The truth is, the disciples were on a journey of discovery. Their understanding of who Jesus was would continue to expand with each passing day. But they would tend to view Jesus through their own particular lens of understanding. They couldn’t help but bring their own personal perspectives and longings to bear. While they recognized and believed that Jesus had “words of eternal life,” they were still longing for Him to set up His kingdom in this life. They were hanging their hopes on Him being the Messiah and that He would one day reveal Himself to the world and restore Israel to its former glory. That is what would later prompt James and John to approach Jesus and ask Him to do them a favor.
“When you sit on your glorious throne, we want to sit in places of honor next to you, one on your right and the other on your left.” – Mark 10:37 NLT
They were looking for places of honor in what they believed would be His earthly kingdom. But Jesus warned them that He would have to drink the “bitter cup of suffering” before His kingdom could be established. He would have to die before He could reign. He would need to suffer before He could be glorified. And Jesus foreshadowed their own suffering, which would take place after His ascension and they began their ministry on His behalf.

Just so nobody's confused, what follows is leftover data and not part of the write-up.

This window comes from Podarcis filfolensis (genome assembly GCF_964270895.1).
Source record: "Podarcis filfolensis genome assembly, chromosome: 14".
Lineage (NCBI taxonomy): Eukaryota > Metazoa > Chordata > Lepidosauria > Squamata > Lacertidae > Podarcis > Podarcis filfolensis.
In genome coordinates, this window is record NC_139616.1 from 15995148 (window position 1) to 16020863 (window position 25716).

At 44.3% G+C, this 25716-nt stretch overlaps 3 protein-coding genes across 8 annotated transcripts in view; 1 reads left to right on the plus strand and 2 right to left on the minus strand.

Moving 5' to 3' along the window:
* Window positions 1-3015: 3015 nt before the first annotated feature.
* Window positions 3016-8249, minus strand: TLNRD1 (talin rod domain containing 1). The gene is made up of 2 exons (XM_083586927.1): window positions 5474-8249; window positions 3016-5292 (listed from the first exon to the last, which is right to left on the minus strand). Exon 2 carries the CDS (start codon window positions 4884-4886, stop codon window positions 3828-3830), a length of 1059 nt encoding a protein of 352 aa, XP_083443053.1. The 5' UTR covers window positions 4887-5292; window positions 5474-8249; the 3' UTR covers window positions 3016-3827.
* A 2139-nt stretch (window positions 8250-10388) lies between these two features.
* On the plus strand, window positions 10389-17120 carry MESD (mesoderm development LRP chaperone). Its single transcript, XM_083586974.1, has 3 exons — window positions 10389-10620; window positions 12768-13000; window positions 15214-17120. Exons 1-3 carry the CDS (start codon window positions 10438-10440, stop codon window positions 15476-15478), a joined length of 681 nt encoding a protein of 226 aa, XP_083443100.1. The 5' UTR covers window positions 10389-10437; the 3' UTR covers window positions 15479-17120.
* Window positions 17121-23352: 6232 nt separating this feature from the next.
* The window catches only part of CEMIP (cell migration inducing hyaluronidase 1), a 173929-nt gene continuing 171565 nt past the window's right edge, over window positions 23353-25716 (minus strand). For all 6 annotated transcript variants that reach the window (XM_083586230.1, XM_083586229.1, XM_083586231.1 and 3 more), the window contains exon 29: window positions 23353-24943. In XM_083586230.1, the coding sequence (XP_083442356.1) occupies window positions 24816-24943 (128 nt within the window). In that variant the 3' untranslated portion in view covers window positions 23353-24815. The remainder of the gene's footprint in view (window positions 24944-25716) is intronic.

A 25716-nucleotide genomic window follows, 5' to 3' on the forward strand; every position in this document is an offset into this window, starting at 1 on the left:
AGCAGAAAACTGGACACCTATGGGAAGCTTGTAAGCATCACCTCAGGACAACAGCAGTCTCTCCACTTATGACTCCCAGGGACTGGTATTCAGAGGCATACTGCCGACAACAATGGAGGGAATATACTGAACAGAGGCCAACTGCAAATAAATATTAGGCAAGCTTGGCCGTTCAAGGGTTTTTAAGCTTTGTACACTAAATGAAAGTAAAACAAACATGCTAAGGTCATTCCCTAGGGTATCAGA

“You will indeed drink from my bitter cup and be baptized with my baptism of suffering” – Mark 10:39 NLT
There was much that would have to happen before the Kingdom would come in all its glory. And Jesus warned that even among the 12, there was one who did not share Peter’s belief that He was the Holy One of God.
“Did I not choose you, the twelve? And yet one of you is a devil.” He spoke of Judas the son of Simon Iscariot, for he, one of the twelve, was going to betray him. – John 6:70-71 ESV
Little did Peter know that Jesus would have to be betrayed. The Holy One of God would have to be brutally crucified. In order for the Son of God to be the Savior of the world, He would have to allow His body to be broken and His blood to be spilled, so that some may have eternal life.
English Standard Version (ESV) The Holy Bible, English Standard Version. ESV® Permanent Text Edition® (2016). Copyright © 2001 by Crossway Bibles, a publishing ministry of Good News Publishers.
New Living Translation (NLT)
Holy Bible, New Living Translation, copyright © 1996, 2004, 2015 by Tyndale House Foundation. Used by permission of Tyndale House Publishers Inc., Carol Stream, Illinois 60188. All rights reserved.